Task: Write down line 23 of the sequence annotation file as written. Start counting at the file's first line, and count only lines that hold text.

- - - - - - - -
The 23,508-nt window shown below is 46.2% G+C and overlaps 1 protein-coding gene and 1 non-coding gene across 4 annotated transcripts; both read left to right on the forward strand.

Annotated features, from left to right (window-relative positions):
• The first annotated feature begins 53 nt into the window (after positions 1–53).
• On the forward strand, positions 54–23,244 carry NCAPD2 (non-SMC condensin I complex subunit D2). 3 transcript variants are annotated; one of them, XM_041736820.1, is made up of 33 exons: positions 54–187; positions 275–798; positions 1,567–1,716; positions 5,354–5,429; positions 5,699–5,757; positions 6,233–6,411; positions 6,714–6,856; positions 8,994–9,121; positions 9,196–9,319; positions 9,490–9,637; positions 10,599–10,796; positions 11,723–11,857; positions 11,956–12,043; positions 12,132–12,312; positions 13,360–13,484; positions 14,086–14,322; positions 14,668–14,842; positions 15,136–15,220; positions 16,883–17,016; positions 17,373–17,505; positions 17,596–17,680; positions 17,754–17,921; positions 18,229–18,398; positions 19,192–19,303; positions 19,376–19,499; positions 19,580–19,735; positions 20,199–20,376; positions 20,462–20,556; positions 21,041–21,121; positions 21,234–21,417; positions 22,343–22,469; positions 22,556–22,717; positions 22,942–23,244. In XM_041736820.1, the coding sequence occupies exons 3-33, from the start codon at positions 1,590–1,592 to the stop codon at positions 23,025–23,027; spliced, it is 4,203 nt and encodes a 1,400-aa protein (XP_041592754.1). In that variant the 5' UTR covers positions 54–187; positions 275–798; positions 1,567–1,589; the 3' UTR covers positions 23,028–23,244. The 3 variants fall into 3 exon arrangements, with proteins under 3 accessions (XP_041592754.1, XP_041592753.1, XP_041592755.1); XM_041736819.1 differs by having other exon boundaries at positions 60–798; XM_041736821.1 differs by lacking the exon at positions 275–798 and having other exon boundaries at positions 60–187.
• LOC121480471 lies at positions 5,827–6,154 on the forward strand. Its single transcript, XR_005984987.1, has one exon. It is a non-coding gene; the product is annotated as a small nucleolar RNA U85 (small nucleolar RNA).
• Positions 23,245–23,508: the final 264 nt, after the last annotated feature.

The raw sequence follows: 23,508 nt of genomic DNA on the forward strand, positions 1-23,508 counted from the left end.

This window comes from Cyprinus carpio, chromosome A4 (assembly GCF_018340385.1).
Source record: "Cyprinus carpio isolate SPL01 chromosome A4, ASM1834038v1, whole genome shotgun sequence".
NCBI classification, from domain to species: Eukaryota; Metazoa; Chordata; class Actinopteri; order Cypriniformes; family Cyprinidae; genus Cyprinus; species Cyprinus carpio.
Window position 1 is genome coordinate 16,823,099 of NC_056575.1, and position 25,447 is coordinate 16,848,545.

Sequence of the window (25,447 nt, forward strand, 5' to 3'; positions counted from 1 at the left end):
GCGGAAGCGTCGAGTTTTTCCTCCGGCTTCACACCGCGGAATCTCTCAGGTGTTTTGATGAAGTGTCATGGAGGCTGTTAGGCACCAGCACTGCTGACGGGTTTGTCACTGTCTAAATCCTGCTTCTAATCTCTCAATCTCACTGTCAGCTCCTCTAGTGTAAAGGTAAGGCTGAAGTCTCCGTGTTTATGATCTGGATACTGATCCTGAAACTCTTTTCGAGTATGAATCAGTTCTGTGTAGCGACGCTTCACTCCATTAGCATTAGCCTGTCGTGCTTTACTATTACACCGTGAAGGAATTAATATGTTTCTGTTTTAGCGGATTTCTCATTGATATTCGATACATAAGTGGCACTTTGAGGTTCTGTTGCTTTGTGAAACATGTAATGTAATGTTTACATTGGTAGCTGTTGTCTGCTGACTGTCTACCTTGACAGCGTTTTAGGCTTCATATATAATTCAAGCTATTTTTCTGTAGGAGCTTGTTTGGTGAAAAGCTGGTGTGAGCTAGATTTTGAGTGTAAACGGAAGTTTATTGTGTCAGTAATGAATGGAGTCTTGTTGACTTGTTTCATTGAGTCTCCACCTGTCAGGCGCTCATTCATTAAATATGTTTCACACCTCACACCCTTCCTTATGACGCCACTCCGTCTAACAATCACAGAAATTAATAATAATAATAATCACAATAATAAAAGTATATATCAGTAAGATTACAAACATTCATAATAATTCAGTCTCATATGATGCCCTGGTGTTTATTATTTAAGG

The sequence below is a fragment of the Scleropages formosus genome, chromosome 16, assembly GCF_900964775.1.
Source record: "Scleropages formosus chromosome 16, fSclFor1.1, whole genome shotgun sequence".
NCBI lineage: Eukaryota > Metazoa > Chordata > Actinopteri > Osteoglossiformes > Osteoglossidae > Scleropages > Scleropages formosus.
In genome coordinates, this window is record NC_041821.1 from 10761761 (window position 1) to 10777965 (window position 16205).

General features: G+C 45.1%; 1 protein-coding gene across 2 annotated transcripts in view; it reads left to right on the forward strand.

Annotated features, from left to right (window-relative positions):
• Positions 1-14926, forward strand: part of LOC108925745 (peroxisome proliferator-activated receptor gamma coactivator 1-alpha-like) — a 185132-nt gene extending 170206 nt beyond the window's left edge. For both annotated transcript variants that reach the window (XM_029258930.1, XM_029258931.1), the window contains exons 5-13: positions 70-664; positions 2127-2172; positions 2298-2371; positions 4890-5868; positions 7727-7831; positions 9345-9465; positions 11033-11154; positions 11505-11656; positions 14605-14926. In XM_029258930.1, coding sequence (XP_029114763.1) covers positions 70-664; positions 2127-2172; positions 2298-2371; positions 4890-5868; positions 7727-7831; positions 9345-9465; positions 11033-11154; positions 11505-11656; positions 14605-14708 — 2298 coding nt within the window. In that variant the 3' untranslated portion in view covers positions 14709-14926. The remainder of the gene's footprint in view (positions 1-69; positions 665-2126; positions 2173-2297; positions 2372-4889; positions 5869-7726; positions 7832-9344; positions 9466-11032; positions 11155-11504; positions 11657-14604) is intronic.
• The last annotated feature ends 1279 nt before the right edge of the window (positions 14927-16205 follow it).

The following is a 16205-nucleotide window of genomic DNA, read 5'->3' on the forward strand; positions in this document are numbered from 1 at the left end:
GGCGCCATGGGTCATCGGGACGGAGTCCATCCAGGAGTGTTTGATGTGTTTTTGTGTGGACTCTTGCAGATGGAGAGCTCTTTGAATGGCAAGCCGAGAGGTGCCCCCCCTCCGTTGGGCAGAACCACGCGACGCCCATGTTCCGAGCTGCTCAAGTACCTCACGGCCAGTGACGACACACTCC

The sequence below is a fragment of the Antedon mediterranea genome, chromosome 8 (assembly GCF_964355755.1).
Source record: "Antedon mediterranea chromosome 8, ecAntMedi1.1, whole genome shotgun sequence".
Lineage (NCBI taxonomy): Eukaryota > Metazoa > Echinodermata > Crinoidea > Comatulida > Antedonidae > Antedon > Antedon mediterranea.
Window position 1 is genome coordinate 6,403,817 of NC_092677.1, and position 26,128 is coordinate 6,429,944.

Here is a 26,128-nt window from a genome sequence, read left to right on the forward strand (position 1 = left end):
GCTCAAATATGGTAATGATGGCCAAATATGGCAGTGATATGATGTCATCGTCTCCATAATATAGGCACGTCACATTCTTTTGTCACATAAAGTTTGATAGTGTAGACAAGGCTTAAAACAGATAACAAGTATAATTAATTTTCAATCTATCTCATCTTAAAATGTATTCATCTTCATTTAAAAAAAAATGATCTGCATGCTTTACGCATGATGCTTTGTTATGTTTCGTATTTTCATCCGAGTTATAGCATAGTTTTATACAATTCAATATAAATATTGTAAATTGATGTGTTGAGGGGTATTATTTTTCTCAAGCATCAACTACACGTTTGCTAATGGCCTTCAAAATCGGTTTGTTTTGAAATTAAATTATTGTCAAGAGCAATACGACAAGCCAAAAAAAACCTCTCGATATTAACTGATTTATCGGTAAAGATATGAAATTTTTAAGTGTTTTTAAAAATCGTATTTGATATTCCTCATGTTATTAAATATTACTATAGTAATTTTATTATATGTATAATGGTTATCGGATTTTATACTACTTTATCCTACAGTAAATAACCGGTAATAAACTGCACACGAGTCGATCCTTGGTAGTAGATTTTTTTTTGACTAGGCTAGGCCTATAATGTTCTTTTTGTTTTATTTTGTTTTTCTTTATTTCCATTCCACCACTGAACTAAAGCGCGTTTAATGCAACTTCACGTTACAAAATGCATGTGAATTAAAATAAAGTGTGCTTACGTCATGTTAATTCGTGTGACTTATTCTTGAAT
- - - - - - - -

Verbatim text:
GGCGCCATGGGTCATCGGGACGGAGTCCATCCAGGAGTGTTTGATGTGTTTTTGTGTGGACTCTTGCAGATGGAGAGCTCTTTGAATGGCAAGCCGAGAGGTGCCCCCCCTCCGTTGGGCAGAACCACGCGACGCCCATGTTCCGAGCTGCTCAAGTACCTCACGGCCAGTGACGACACACTCC